Parents, teachers highlight flaws in Frederick County's special education program
Frederick News-Post - 10/22/2017
Oct. 22--After paying nearly $30,000 trying to get services for her children, Michelle Myers decided to take them out of Frederick County Public Schools.
Myers said she had so many issues trying to obtain services for her two children, who both have autism, that she was forced to seek non-public placement for both of her children at Kennedy Krieger Institute -- a nonprofit that provides medical care and school-based services for kids with learning disabilities -- in Baltimore and Rockville.
Myers said she spent $16,000 on occupational and speech therapy for her children, which she says they should have gotten in schools. She spent an additional $10,000 to hire a lawyer to fight for non-public placement for her children.
Myers is one of more than 30 parents and special education teachers in Frederick County to contact The Frederick News-Post regarding the problems they have encountered in FCPS' special education department. Many of these parents and teachers spoke on the condition of anonymity for fear of retaliation from the school system.
Several families shared stories similar to Myers' fight for services, but none to the extent that they actually pulled their children from the school system. But their issues revealed a concern that many parents and teachers, and at least two Board of Education members, said might be systemic issues.
"I think it's troubling and telling that so many people feel more comfortable talking to a journalist than the school system," said board Vice President Liz Barrett, who has a child who receives special education services in FCPS. "I think it means it's time for the system and board to officially acknowledge system failures and make sure every action supports children whose parents ask for help."
Parents and teachers reported issues with falsified individualized education plans (IEP), services being pulled from special education students, and stonewalling from the FCPS central office when requesting resources and services.
Issues with IEPs
Every student receiving special education services must have an IEP. An IEP is a legally binding document that outlines a child's special education needs and services. It also states how a student's growth and progress will be measured, using data provided by teachers completing the IEP.
Of the 32 parents and teachers interviewed by The News-Post, 17 said they had either witnessed a falsified IEP, or said the services guaranteed to them in the IEP were not being provided.
"It's different at every school, which it shouldn't be, but it is," one special education teacher said. "But it's certainly not unheard of for an employee to sign off on meeting notes for a meeting they didn't attend, or falsely indicate that an IEP meeting took place in a timely manner."
FCPS Superintendent Terry Alban said she could not comment on specific cases of falsified IEPs, or if any teachers or administrators had been reprimanded for falsifying IEPs.
"If you have very few instances of that, you risk" identifying a person who was punished, Alban said.
However, Alban did say parents doubted that their child was receiving the necessary services, the school system would complete an investigation to determine if the parent's concerns had merit.
In a special education update FCPS released and presented at the Sept. 27Board of Education meeting, the school system released a chart that pointed out several imperfections in the IEP process.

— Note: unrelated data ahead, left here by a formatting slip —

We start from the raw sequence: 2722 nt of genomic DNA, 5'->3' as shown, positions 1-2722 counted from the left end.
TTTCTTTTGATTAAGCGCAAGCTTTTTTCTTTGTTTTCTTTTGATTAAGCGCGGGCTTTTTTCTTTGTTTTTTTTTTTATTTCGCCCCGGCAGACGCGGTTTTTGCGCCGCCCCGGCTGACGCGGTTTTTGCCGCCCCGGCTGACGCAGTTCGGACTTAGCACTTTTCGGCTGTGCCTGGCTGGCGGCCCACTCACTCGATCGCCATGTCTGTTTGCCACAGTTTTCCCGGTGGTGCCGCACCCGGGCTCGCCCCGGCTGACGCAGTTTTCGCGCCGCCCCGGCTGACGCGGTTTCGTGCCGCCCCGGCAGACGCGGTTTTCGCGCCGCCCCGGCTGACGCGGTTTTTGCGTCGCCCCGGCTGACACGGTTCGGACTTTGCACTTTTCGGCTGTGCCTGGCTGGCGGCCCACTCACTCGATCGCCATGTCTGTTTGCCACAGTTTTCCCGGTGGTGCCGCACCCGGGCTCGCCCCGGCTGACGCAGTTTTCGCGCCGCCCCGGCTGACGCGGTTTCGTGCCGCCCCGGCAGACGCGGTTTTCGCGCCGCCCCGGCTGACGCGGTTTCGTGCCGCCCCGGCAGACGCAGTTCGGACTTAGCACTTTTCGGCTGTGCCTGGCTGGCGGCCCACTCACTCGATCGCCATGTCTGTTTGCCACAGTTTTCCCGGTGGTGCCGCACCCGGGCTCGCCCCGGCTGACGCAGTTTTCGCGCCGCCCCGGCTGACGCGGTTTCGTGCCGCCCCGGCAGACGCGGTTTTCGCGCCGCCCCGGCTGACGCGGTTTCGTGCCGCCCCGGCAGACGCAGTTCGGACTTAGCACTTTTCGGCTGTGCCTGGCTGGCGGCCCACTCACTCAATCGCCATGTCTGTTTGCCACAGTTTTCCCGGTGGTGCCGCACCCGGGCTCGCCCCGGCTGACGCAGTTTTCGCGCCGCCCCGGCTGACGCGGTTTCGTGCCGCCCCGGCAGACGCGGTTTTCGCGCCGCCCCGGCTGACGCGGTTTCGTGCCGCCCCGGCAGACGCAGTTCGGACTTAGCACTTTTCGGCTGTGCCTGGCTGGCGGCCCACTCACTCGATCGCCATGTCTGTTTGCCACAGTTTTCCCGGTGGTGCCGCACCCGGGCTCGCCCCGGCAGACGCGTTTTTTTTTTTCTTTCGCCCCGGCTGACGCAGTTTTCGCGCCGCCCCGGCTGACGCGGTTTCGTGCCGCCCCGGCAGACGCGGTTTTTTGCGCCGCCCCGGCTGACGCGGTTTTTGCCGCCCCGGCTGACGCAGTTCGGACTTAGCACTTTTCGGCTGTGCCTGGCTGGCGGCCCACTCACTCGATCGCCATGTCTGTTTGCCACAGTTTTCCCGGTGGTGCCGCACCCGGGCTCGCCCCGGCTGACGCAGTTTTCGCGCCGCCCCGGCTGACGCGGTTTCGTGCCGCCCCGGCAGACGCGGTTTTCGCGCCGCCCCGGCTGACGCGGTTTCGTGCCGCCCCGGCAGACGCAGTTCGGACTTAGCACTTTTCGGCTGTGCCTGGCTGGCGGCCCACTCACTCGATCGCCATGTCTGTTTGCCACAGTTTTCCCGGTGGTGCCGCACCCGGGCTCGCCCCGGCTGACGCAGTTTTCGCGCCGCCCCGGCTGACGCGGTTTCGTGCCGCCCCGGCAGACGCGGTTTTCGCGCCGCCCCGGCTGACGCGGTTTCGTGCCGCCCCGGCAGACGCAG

Of 400 audited IEPs, only 77 percent included current data. Even less -- 64 percent -- included "high-quality, standards-based" goals, meaning 36 percent of the students with those IEPs did not have an IEP that set them up to meet the standards for graduation.
Alban admitted this was an issue the special education department is prioritizing to develop a fix. Standards for graduation, namely Partnership for Assessment of Readiness for College and Careers (PARCC) test score requirements, are only set to increase, which makes the need for IEPs with standards-based goals more important.
Nearly every parent interviewed by The News-Post also expressed concerns with the goals and data provided to measure those goals on their child's IEP.
"I often have trouble getting data for the goals that are on my child's IEP," one parent said. "Which is troubling because there's no other way to tell if it's working."
Twelve parents reported feeling "bullied" or "intimidated" by school staff in the IEP meeting. IEP meetings are held at least once a year and include a "team" that attends the meeting, which is made up of teachers, therapists, parents, school administrators, and anyone else who is invited.
Because IEP meetings are federally mandated, the meeting can feel more formal than perhaps it should, Alban said.
Myers said when she went in for IEP meetings, she felt like the decisions had already been made for her.
"The FCPS system is designed in a fashion that the team at the IEP meeting knows what they are going to say to you," Myers said. "The decision is made before you as a parent enter the room. They throw unrealistic timetables at you, and you are forced into a meeting due to deadlines. You are so overwhelmed, you need an advocate or a lawyer. They make you promises that never really happen."
Some parents have resorted to finding an advocate such as Shawna Capotosto to sit in on IEP meetings and fight for services.
Capotosto has files from 780 IEP meetings in which she has served as an advocate in the last four years. Capotosto has two children in special education, and the problems she had finding services inspired her to help other parents.
"I would love for there to be a system where I'm not needed," Capotosto said. "But until parents have to stop fighting every inch of the way, I'm more than happy to help these parents. Because these kids deserve help."
Other parents reported that the school system often undermines the services that are guaranteed in the student's IEP.